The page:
Clearing Blocked Internal Storm Drains

Technical Procedures Disclaimer

Prior to inclusion in GSA’s library of procedures, documents are reviewed by one or more qualified preservation specialists for general consistency with the Secretary of Interior Standards for rehabilitating historic buildings as understood at the time the procedure is added to the library. All specifications require project-specific editing and professional judgement regarding the applicability of a procedure to a particular building, project or location. References to products and suppliers are to serve as a general guideline and do not constitute a federal endorsement or determination that a product or method is the best or most current alternative, remains available, or is compliant with current environmental regulations and safety standards. The library of procedures is intended to serve as a resource, not a substitute, for specification development by a qualified preservation professional.


We’ve reviewed these procedures for general consistency with federal standards for rehabilitating historic buildings and provide them only as a reference. Specifications should only be applied under the guidance of a qualified preservation professional who can assess the applicability of a procedure to a particular building, project or location. References to products and suppliers serve as general guidelines and do not constitute a federal endorsement nor a determination that a product or method is the best alternative or compliant with current environmental regulations and safety standards.



A. This procedure includes guidance on inspecting for and clearing out blocked internal storm drains. Prevention of potentially blocking debris from entering the drains via the roof is an important factor in preventing blocked drains. See 3.01 A.1. and A.2. below for preventive maintenance guidance.

B. See 01100-07-S for general project guidelines to be reviewed along with this procedure. These guidelines cover the following sections:

  1. Safety Precautions
  2. Historic Structures Precautions
  3. Submittals
  4. Quality Assurance
  5. Delivery, Storage and Handling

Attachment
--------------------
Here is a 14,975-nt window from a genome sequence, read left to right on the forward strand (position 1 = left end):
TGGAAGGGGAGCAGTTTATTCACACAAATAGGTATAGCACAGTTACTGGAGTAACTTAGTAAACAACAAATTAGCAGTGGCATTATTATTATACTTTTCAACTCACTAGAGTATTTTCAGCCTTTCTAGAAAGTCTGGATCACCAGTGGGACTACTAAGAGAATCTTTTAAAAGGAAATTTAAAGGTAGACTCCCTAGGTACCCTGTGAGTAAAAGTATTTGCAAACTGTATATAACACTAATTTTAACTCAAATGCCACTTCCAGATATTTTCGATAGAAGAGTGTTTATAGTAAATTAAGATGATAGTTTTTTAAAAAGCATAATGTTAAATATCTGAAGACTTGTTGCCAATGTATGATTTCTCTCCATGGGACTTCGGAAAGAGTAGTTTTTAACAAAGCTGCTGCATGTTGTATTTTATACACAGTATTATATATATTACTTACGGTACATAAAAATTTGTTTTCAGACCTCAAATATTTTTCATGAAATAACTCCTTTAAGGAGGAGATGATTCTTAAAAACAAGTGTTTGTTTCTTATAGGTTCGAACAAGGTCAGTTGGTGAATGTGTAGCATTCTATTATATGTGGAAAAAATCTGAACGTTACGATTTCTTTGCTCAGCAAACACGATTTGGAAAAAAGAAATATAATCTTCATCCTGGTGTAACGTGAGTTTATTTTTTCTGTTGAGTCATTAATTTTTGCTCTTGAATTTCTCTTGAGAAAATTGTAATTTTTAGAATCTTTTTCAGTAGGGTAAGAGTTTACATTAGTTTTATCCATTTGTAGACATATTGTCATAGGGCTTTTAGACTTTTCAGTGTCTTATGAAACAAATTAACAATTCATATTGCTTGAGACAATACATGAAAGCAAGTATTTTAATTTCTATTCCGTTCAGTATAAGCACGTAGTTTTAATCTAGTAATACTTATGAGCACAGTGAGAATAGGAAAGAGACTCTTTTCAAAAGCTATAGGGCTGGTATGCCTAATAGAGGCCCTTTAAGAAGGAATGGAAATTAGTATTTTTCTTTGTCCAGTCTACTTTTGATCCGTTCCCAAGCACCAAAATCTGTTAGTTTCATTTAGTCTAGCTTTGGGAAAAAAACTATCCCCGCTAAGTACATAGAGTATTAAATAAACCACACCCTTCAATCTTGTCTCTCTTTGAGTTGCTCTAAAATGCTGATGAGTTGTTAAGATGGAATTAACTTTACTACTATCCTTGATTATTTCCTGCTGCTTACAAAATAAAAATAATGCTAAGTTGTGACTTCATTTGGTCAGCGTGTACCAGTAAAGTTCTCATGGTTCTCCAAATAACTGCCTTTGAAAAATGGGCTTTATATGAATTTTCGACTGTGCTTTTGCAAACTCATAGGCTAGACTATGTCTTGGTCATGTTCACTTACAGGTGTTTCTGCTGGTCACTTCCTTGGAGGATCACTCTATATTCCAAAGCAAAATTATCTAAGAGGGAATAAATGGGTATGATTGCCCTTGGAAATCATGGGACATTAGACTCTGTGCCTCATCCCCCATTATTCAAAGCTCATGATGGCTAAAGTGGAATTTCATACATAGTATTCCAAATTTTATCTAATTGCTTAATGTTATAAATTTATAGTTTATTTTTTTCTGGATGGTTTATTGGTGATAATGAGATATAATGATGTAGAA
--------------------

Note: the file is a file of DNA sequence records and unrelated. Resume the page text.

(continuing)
6. Project/Site Conditions
  7. Sequencing and Scheduling
  8. General Protection (Surface and Surrounding)

These guidelines should be reviewed prior to performing this procedure and should be followed, when applicable, along with recommendations from the Regional Historic Preservation Officer (RHPO).





A. Diagnostic Equipment: High performance durable camera/transmitter system equipped with small black and white camera head and pipe location transmitter; able to negotiate multiple 90 degree bends in 2" to 10", such as “See Snake Diagnostic Tools” (RIDGID), or approved equal.

Note: Complete system includes camera, push cable, 3" & 6" centering guides, cable drum and dolly, interconnect cable, 9" high resolution B&W monitor with integrated power supply, light dimmer and sunshade, operator’s manual, RCA to RCA video cable, BNC to RCA adapter.

B. Drain cleaning equipment such as an auger and/or saw tooth cutter (Rigid), or approved equal, as required for the specific blockage type.



A. Examine the foundation and exterior of the building by walking around the building during a heavy rain storm. Look for blocked or broken storm drains, leaking or overflowing gutters or perforated downspouts. Notice where water is ponding on the ground around the building.

  1. Clean gutters and downspouts twice a year—in late spring and in late fall.
  2. Provide screen barriers at gutter outlets to prevent debris from entering into the downspout and storm drain system.
  3. Examine interior walls where internal roof drains run vertically, to identify staining, failed paint, failed plaster or other signs of water damage near the drains.


Caution: Do not attempt to flush drains with water to remove debris. Excessive pressure can create internal leaks, causing staining and damage to adjacent building materials. Inspect annually; open and clean-out accessible points periodically.

A. When there is apparent blockage and signs of water damage inside the building, use “low-tech” attempts such as routers to clear the drain. If these attempts are not successful, it is possible to identify the problem via new video tools.

B. Identify the problem through video inspection and determine the fault location as accurately as possible using a high-performance camera/transmitter system.

  1. Plug in the system and turn on the monitor.
  2. Push the camera head into the line and continue to slowly feed it through. Follow manufacturer’s instructions.
  3. Blockages will be evident on the video monitor as viewed by the camera.
  4. Once the blockage has been identified, use the location transmitter to accurately identify its location. Follow manufacturer’s instructions.

B. Remove blockages using a mechanical auger or tooth cutter as required for the type of blockage. Follow manufacturer’s instructions. If necessary, excavate the section of drain line in question and replace any cracked or broken pipe.

C. Test drain lines between catch basin and municipal storm drainage system.

D. Replace any missing drain covers to match existing.